I’m trying. I spend hours a week trying to learn, and I watch TV with Portuguese subtitles. It’s amazing how much I’ve learned, but I still can’t speak it, or understand it, for the most part.

Yesterday, I spoke with our housekeeper for about half an hour. She has worked for Americans for twenty-plus years…and speaks no English. She is a gem, and is very interested in helping me to learn, and patient with me when I speak. I enjoyed our “conversation.”

But today, Bete called (my neighbor) on the phone and I couldn’t understand a word she was saying. Finally, I got out, “Eu estou doente,” because I am sick today. She said several things, and then the line went dead. I didn’t call her back. What was the point?

Later, I took the dogs on a walk along the one road in the neighborhood where I feel safe and where the broken sidewalks aren’t jammed with people at noontime, necessitating our walking into the roadway to pass. I always carry two bags with me when I take the dogs out, to clean up after them. It’s amazing how many people don’t pick up after their dogs. Amazing and disgusting.

So, I’m heading back along the street toward home and a cleaning lady is pretending to sweep along a driveway. As I approach, she turns to me and begins speaking. I immediately say, “Desculpe, naõ falo português,” but that is no deterrent for her. On she continues, with me catching the words “caca,” “doodie,” “sacs,” and “cuidadosa” (which, I think, means careful or cautious). She isn’t mad, but she’s serious about something. I pull the one remaining bag from my pocket to show her that I’m responsible, and point to the ground, saying, “Nunca nada.” (Yes, I are a linguist!)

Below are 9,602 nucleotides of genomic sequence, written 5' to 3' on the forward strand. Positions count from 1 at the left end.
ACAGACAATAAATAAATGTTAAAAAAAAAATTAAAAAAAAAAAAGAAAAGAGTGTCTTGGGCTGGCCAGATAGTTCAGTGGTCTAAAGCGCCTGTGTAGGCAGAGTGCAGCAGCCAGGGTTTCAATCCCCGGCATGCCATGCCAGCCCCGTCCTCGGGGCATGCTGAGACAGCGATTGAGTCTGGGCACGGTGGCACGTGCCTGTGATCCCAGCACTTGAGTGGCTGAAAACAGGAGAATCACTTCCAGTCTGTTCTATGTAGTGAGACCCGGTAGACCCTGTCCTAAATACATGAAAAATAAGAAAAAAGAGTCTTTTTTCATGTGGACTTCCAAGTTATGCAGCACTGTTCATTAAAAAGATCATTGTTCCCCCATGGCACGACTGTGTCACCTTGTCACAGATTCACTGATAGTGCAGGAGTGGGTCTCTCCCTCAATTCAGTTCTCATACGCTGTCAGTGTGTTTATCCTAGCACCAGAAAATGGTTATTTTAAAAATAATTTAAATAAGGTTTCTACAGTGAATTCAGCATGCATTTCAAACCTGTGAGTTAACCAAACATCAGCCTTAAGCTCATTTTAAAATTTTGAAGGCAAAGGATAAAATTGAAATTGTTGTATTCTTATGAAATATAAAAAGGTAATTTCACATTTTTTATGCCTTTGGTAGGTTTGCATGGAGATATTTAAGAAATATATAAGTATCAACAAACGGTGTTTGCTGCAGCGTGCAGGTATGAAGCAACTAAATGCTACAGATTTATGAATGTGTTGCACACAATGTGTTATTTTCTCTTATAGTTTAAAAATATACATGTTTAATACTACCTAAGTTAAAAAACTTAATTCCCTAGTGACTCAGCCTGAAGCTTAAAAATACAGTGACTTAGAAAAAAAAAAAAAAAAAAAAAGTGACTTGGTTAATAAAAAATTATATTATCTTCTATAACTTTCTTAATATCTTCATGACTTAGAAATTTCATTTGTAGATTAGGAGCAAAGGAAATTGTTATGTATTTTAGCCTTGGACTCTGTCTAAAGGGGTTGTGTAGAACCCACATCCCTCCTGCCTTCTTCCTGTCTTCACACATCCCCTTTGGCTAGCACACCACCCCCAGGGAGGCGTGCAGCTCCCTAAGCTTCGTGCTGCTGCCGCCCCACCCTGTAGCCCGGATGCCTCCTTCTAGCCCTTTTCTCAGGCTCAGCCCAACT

She nods and keeps speaking. Again those words, with “cuidadosa” repeated several times. Now I don’t know whether she’s saying it’s dangerous for people if left on the ground, or if I need to be cautious walking the dogs, and, if the latter, why. So, I simply repeated that I don’t speak, said thank you and good-bye, and walked away, tail between my legs, carrying the guilt of all dog owners in the neighborhood.

My one safe road, where Cricket doesn’t skitter away from trucks and motorcycles, and we don’t have to wend our way through a crowd of pedestrians. Argh. What do I do now?

I came home and input some sentences into Google Translate: I am responsible for my dogs. I always pick up after them. I’m sorry for your troubles.

I’ll memorize these and put them in my little bag of tricks. Of course, I won’t understand their response, but at least I’ll make myself understood, and slough off a bit of the guilt and deter future attacks. A bit.